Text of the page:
El Sabor de Oaxaca Mole Coloradito
Milk Street is the only vendor in the U.S. that carries this decadent mole crafted in Oaxaca, Mexico. Lusciously smooth with a brick red hue, this mole is thick and rich, yet bright with robust chili flavor. A pleasant hint of garlic lingers at the base, while the almond’s fruity nuttiness plays up the paste’s subtle sweetness and emphasizes the paste’s pleasant heat. While many moles we sampled were too sugary, this one is perfectly balanced and can be sweetened to taste. Simply dilute with water or broth for a smooth sauce.
El Sabor de Oaxaca Mole Negro
Milk Street is the only vendor in the U.S. that carries this decadent mole crafted in Oaxaca, Mexico. The black paste yields a velvet-smooth sauce when diluted with water or stock that leads with aromatic sweet chili notes from four different chili varietals. The taste then transitions into layers of nutty richness from peanuts, walnuts and almonds. A touch of bitterness and moderate hit of heat rounds out the complex range of flavors. While many moles we sampled were too sugary, this one is perfectly balanced and can be sweetened to taste.
El Sabor de Oaxaca Salsa Macha
This incredibly crunchy, spicy salsa is laden with crisp, dried chili flakes that are sizzled in oil and packed with sesame and pumpkin seeds. It’s deep flavor comes from the chiles de arbol—which yield a slight smokiness and big hit of spice—and the substantial amount of richly earthy seeds. A touch of salt ties the tastes together. While we’re beginning to see Sichuan-style crispy chili condiments on the market, we don’t often find one from Mexico. This one is brighter and punchier than its Asian counterpart, with a less distinctive blend of spices, so it’s easier to incorporate into a variety of dishes.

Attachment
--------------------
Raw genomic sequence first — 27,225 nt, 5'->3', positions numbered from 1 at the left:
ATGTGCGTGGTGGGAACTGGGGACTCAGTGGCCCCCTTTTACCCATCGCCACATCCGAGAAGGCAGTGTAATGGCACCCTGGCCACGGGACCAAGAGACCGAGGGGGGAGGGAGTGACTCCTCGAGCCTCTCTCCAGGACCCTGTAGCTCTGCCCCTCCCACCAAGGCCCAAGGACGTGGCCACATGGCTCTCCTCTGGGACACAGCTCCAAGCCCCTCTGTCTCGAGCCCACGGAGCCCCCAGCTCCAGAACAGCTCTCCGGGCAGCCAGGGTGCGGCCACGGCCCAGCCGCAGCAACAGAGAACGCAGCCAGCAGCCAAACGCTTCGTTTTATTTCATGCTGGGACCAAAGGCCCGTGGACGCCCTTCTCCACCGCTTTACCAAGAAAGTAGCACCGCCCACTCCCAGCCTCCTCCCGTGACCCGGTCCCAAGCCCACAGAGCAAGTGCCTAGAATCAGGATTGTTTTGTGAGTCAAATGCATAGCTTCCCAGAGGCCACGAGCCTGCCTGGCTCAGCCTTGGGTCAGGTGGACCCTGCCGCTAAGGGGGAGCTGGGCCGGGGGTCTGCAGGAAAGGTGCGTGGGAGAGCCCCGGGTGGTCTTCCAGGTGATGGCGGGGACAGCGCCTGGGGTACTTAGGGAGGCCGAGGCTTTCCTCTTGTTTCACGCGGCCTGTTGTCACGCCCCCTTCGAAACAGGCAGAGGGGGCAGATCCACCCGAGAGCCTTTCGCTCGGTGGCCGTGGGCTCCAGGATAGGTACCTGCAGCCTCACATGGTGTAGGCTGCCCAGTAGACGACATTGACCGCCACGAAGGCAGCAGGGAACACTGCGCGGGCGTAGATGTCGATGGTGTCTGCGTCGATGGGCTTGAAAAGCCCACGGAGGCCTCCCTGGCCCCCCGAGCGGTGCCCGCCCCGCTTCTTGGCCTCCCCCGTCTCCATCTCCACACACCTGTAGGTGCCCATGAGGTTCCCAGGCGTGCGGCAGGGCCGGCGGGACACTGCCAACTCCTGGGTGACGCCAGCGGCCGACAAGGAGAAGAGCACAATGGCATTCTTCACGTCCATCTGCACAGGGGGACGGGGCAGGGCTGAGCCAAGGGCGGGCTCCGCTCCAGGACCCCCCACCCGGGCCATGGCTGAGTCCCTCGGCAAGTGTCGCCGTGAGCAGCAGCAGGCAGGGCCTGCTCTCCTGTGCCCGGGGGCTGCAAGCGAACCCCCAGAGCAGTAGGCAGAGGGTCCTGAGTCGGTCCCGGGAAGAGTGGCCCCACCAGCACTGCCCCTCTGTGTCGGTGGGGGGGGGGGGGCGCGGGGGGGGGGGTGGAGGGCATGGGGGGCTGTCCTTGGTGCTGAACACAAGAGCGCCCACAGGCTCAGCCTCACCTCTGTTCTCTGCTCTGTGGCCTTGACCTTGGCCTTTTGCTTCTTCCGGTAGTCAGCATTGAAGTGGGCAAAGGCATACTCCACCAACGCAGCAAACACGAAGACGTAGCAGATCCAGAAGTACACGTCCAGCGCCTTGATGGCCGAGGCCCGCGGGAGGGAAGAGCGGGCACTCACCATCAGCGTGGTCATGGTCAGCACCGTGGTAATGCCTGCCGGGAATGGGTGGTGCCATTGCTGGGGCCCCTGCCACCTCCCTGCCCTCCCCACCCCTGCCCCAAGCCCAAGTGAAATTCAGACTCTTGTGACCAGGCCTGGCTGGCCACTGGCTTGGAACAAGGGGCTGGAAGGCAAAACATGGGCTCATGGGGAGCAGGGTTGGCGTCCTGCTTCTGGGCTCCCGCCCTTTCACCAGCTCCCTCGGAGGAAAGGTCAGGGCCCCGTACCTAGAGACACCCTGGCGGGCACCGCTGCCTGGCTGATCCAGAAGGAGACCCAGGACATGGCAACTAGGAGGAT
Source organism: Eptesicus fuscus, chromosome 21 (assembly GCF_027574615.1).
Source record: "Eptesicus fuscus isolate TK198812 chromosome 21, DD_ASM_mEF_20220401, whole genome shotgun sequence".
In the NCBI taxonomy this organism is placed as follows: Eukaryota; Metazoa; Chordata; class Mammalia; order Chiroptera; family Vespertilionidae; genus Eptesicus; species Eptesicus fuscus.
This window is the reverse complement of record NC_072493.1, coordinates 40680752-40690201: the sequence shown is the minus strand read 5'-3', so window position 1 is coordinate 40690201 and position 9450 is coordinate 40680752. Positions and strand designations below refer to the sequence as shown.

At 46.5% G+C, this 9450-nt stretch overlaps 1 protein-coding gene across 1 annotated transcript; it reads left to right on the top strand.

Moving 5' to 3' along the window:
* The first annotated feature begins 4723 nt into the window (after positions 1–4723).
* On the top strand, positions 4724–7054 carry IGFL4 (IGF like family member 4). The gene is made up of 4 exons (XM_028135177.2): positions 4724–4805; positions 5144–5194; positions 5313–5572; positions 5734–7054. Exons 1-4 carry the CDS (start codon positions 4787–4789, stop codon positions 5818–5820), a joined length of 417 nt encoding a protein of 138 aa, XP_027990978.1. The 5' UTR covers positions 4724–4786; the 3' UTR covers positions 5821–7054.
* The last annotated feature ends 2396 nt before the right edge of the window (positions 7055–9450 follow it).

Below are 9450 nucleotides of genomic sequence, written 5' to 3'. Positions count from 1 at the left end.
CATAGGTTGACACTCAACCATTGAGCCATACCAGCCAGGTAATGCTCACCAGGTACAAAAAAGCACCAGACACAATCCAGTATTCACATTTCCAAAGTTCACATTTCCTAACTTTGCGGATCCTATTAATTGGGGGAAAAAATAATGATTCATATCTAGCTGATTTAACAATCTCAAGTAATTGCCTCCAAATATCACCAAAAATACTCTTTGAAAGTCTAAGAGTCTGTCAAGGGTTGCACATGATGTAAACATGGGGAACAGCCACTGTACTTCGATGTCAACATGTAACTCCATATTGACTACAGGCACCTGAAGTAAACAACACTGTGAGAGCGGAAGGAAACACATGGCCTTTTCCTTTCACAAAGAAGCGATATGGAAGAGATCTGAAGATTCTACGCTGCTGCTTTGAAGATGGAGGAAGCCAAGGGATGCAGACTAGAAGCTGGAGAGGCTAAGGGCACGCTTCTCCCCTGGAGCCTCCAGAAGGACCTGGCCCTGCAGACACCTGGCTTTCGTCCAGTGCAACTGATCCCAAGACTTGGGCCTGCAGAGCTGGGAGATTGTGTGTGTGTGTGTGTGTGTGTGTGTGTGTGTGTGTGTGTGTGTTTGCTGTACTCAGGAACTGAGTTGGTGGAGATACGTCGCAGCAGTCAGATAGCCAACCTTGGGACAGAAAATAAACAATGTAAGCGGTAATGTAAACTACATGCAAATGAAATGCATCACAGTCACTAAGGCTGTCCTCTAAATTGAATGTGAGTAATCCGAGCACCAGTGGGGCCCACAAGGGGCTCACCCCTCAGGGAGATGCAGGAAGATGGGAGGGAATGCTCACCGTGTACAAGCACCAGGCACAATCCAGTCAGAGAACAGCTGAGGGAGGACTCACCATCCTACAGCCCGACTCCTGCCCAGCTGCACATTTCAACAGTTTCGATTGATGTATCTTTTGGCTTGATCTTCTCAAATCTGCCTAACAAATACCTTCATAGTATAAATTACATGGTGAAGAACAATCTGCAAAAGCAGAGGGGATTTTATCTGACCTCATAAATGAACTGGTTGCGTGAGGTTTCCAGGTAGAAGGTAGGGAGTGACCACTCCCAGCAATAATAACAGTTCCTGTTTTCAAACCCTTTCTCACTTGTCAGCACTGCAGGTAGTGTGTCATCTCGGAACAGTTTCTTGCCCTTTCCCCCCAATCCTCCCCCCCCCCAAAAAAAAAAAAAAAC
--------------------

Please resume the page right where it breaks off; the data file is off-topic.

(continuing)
El Sabor de Oaxaca Mole Rojo
Mole pastes aren’t difficult to find, but most of the ones we’ve tried are either intensely bitter (and not able to be balanced with addition of sugar) or tooth-achingly sweet (which doesn’t allow for any adjustment for personal preference). And Milk Street is the only vendor in the U.S. that carries this decadent mole crafted in Oaxaca, Mexico. Lusciously smooth, this mole is nutty and spicy-sweet. The dried chiles follow quickly after with a deep, dark fruity flavor. There’s a really strong sweetness, from plenty of fruits and nuts, but it’s also incredibly savory, so it’s not going to read as candy-like as some brands we’ve tried. It’s lovely as-is, but still room for a bit of sugar or salt to taste. The extra tomato brings a welcome umami base compared to other types of mole. Simply dilute with water or broth for a smooth sauce.
El Sabor de Oaxaca Chapulín Salt with Chile
Don’t be bugged out by the ground grasshopper in this traditional Oaxacan salt—they add an incredible camp fire-like smokiness and meatiness to the bright sea salt used in this blend. This manages to be so much more than a flavored salt, though, it has sweetness and mellow bitterness from the blend of chiles, saltiness and savoriness from the salt and grasshoppers, and even a subtle lemony, fruity tang. This is a great all-around finishing seasoning, and compared to a chile powder, this is smokier in a “slow roasted over a campfire” way, not in a bottled smoke or charred way. It’s incredibly complex, with a rich aroma and perfect balance between salt and other flavors.
El Sabor de Oaxaca Mango and Chipotle Salsa
Don’t be fooled by the name! This is a thick, decadent cooking sauce. The chipotle pepper is the star here—yielding an earthy fruitiness that pairs perfectly with the juicy mango. Shreds of the fruit punctate the sauce, lightening the sauce’s overall character, but not in a way that’s too acidic. It’s been cooked and reduced, so the fruit is sweeter, more stewed character— not bright and acidic and tropical.